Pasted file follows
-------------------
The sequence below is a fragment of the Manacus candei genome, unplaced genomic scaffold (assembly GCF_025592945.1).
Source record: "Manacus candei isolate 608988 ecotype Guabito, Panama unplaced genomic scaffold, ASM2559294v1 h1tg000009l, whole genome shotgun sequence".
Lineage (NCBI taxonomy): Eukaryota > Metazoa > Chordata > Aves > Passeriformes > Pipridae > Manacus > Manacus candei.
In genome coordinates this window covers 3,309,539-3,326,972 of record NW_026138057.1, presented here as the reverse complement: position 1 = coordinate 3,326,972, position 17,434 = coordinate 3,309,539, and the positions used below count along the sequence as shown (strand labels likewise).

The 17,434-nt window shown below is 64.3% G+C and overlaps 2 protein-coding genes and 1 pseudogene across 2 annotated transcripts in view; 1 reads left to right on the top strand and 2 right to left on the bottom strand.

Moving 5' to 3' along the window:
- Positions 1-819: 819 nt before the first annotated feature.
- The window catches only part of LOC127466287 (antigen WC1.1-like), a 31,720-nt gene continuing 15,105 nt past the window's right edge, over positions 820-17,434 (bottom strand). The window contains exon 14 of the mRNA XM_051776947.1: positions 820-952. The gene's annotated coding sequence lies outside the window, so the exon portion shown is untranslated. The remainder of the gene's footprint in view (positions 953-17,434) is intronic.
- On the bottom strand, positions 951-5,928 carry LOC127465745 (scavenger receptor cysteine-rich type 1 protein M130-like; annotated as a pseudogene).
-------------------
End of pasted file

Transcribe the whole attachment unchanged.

The sequence below is a fragment of the Manacus candei genome, unplaced genomic scaffold (assembly GCF_025592945.1).
Source record: "Manacus candei isolate 608988 ecotype Guabito, Panama unplaced genomic scaffold, ASM2559294v1 h1tg000009l, whole genome shotgun sequence".
Lineage (NCBI taxonomy): Eukaryota > Metazoa > Chordata > Aves > Passeriformes > Pipridae > Manacus > Manacus candei.
In genome coordinates this window covers 3,309,539-3,326,972 of record NW_026138057.1, presented here as the reverse complement: position 1 = coordinate 3,326,972, position 17,434 = coordinate 3,309,539, and the positions used below count along the sequence as shown (strand labels likewise).

The 17,434-nt window shown below is 64.3% G+C and overlaps 2 protein-coding genes and 1 pseudogene across 2 annotated transcripts in view; 1 reads left to right on the top strand and 2 right to left on the bottom strand.

Moving 5' to 3' along the window:
- Positions 1-819: 819 nt before the first annotated feature.
- The window catches only part of LOC127466287 (antigen WC1.1-like), a 31,720-nt gene continuing 15,105 nt past the window's right edge, over positions 820-17,434 (bottom strand). The window contains exon 14 of the mRNA XM_051776947.1: positions 820-952. The gene's annotated coding sequence lies outside the window, so the exon portion shown is untranslated. The remainder of the gene's footprint in view (positions 953-17,434) is intronic.
- On the bottom strand, positions 951-5,928 carry LOC127465745 (scavenger receptor cysteine-rich type 1 protein M130-like; annotated as a pseudogene).